I bet with all the pictures we have seen of the "Special's" conversion that people are knocking the door down. I don't care if he is the best luthier- guitar guy in the world, if I have only seen three pictures of one of those Specials, he aint gettin my Biz. It has nothing to do how good he is or how he is received, it's just the right thing to do when working on a guitar for that kind of dough. Period.
I have had guitars built in Russia, and of course Dave Johnson has worked on 3 and one on the way, and after I work sometimes 14 hours a day it's the highlight of my day for my music interest. You tell me if you wouldn't rather have all the pictures from start to finish from any project. I asked would you rather, not to comment on this subject. It's a no brainer.
Remember that Flicko and myself did not say that any Luthier was bad or not good at what they do, just saying that pictures of the process only takes 5 mins to take upload and send, if the guitar guys can't do it, have someone in the shop do it. I come home from work and check my emails and I have another hour or so of work, does that mean I shouldn't write up a diet or workout program because it take time away from doing my daily work. Non- sense. It's part of the job and should be for the sake of the customer.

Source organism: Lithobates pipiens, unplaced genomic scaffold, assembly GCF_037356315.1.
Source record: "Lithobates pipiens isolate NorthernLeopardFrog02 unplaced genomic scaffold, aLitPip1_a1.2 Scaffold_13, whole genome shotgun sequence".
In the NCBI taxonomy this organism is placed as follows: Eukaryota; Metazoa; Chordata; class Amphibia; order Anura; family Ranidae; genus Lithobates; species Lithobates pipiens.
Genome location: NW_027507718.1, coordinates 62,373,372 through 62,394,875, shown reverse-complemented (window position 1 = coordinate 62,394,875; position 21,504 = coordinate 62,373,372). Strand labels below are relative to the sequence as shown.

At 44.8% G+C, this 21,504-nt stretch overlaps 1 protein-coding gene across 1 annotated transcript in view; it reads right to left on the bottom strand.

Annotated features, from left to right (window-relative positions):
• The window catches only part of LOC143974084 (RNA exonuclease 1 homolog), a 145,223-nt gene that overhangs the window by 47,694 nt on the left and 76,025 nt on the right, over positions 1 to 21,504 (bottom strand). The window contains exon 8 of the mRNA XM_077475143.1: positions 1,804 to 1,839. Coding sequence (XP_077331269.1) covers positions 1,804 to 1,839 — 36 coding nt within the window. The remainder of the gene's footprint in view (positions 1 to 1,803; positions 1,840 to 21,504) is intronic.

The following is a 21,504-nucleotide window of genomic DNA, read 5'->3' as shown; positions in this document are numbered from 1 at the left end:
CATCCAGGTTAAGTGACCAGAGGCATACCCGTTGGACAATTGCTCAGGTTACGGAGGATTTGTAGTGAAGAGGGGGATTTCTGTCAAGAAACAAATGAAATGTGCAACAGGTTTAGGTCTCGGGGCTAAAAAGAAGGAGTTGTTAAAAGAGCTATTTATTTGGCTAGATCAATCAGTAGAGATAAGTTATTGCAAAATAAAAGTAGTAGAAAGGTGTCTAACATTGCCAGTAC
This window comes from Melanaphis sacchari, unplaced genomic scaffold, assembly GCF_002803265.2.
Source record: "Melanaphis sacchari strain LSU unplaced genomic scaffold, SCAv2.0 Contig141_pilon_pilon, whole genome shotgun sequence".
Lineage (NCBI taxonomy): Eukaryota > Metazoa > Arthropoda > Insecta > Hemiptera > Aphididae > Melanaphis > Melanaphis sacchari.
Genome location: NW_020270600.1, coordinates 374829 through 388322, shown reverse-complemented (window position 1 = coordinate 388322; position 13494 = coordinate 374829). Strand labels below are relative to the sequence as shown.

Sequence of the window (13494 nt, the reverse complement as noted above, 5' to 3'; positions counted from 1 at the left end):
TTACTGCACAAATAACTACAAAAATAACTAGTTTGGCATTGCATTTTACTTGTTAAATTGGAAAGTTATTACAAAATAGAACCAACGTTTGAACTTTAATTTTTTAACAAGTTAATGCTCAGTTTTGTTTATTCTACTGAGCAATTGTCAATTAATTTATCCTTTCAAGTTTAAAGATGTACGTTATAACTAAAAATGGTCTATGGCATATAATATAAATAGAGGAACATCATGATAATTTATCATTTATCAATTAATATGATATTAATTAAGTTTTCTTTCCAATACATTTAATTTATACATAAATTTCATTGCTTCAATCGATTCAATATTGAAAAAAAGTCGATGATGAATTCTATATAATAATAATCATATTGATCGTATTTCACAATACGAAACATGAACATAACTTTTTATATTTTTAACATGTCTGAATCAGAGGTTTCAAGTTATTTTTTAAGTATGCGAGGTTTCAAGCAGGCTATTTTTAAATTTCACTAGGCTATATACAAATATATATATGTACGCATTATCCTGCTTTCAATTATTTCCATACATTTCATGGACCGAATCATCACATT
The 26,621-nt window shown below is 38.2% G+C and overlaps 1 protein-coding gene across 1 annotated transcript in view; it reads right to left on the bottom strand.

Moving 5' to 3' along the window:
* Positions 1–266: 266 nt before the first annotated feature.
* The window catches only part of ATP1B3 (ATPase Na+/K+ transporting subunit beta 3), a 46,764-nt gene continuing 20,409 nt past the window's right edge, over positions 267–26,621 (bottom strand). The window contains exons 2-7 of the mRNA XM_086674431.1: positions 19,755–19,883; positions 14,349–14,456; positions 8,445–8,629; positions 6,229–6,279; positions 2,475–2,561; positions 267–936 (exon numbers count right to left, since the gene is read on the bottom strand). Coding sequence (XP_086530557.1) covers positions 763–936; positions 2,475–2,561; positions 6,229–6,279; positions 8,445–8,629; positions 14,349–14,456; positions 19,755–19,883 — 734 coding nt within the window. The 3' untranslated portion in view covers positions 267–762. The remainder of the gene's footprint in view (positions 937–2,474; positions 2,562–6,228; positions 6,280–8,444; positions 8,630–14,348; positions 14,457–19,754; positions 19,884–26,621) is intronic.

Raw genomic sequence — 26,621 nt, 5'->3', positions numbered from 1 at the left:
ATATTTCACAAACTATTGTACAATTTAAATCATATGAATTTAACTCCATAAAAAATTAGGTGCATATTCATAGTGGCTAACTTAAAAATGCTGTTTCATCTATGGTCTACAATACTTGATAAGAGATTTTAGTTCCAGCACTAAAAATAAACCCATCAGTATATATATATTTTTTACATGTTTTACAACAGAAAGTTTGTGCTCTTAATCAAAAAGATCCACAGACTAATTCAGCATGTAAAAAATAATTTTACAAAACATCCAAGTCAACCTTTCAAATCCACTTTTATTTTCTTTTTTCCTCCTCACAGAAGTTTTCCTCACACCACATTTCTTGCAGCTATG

Chef Greg

Active member
Joined
Jan 17, 2002
Messages
6,611
Philb is a busy guy & an artist... I'd bet the cyberworld is fairly low on his priority list. In fact, I oughta go to his neck of the woods and check out his art in person (if Gentry would let me crash at his place for a few days...) :salude

... I'd also bet Fip could give a rat's ass what we think of his guitar, he's happy and that's what matters.... thanks for sharing, Fip!
 

Brownie

New member
Joined
Jul 12, 2003
Messages
1,886
I don't have a dog in this fight, but some years ago Dan E. restored a '62 Les Paul Custom for me. He not only recorded the work, he had a running narrative here on this very public forum.
It is not only good from a legal point of view, it minimizes the chance for a misunderstanding and is good PR.

+1

Some might call that hand-holding. I call it excellent service. It's no accident that Dan's reputation is what it is. In this day and age...if I were in the biz and I didn't have photo/computer skills, I would get up to speed real fast. Personally, if I'm a customer, I dont need a daily update on my guitar's progress, but a couple of good pics and a concise narrative emailed once a week would be fine. Doesn't take much time to do that. Documentation of this sort is beneficial in a number of ways for both the customer and the person doing the work.

For the more anal, paranoid types, maybe luthiers could set up webcams on a passord-protected website. Give a customer a password and they can log on and watch their guitar's frets being leveled. Whoopie!!! Just imagine....

Customer: "Yeah...uh...I was watching you on the webcam...that burst you shot on my geetar looks a little too dark so I thought I'd call and ask if you could re-shoot it."

Luthier: "Why certainly...I'll reshoot it right now!"

Oh yeah:rolleyes:
 

FLICKOFLASH

Les Paul Froum Member
Joined
Aug 18, 2002
Messages
3,177
flickoflash -

You seem to live in a fantasy land and are doing so with some pretty unrealistic expectations. :lol